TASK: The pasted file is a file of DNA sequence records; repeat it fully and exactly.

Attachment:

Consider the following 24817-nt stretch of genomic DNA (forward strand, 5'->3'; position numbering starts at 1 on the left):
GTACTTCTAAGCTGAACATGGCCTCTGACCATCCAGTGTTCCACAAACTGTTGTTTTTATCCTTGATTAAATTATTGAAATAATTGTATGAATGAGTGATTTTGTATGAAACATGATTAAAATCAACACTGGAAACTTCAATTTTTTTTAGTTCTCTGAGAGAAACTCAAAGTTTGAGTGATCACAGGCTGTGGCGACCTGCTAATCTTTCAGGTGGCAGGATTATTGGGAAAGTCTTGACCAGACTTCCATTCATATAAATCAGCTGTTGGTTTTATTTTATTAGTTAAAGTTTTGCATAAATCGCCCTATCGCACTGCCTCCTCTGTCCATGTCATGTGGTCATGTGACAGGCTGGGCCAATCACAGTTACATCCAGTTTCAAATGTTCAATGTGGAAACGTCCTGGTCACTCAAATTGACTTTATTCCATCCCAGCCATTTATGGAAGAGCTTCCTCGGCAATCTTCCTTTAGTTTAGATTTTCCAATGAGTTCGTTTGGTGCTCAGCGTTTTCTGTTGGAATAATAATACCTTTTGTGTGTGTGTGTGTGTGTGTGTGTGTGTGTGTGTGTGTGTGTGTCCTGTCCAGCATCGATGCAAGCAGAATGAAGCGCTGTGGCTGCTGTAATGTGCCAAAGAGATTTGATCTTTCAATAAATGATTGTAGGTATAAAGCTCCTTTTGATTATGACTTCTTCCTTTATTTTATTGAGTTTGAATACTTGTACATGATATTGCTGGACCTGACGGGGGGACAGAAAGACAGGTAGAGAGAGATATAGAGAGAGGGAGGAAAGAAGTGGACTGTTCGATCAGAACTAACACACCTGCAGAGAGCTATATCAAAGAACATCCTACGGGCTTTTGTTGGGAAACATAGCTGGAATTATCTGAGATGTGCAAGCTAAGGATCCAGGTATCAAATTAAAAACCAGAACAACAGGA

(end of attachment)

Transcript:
Consider the following 24817-nt stretch of genomic DNA (forward strand, 5'->3'; position numbering starts at 1 on the left):
GTACTTCTAAGCTGAACATGGCCTCTGACCATCCAGTGTTCCACAAACTGTTGTTTTTATCCTTGATTAAATTATTGAAATAATTGTATGAATGAGTGATTTTGTATGAAACATGATTAAAATCAACACTGGAAACTTCAATTTTTTTTAGTTCTCTGAGAGAAACTCAAAGTTTGAGTGATCACAGGCTGTGGCGACCTGCTAATCTTTCAGGTGGCAGGATTATTGGGAAAGTCTTGACCAGACTTCCATTCATATAAATCAGCTGTTGGTTTTATTTTATTAGTTAAAGTTTTGCATAAATCGCCCTATCGCACTGCCTCCTCTGTCCATGTCATGTGGTCATGTGACAGGCTGGGCCAATCACAGTTACATCCAGTTTCAAATGTTCAATGTGGAAACGTCCTGGTCACTCAAATTGACTTTATTCCATCCCAGCCATTTATGGAAGAGCTTCCTCGGCAATCTTCCTTTAGTTTAGATTTTCCAATGAGTTCGTTTGGTGCTCAGCGTTTTCTGTTGGAATAATAATACCTTTTGTGTGTGTGTGTGTGTGTGTGTGTGTGTGTGTGTGTGTGTGTGTCCTGTCCAGCATCGATGCAAGCAGAATGAAGCGCTGTGGCTGCTGTAATGTGCCAAAGAGATTTGATCTTTCAATAAATGATTGTAGGTATAAAGCTCCTTTTGATTATGACTTCTTCCTTTATTTTATTGAGTTTGAATACTTGTACATGATATTGCTGGACCTGACGGGGGGACAGAAAGACAGGTAGAGAGAGATATAGAGAGAGGGAGGAAAGAAGTGGACTGTTCGATCAGAACTAACACACCTGCAGAGAGCTATATCAAAGAACATCCTACGGGCTTTTGTTGGGAAACATAGCTGGAATTATCTGAGATGTGCAAGCTAAGGATCCAGGTATCAAATTAAAAACCAGAACAACAGGA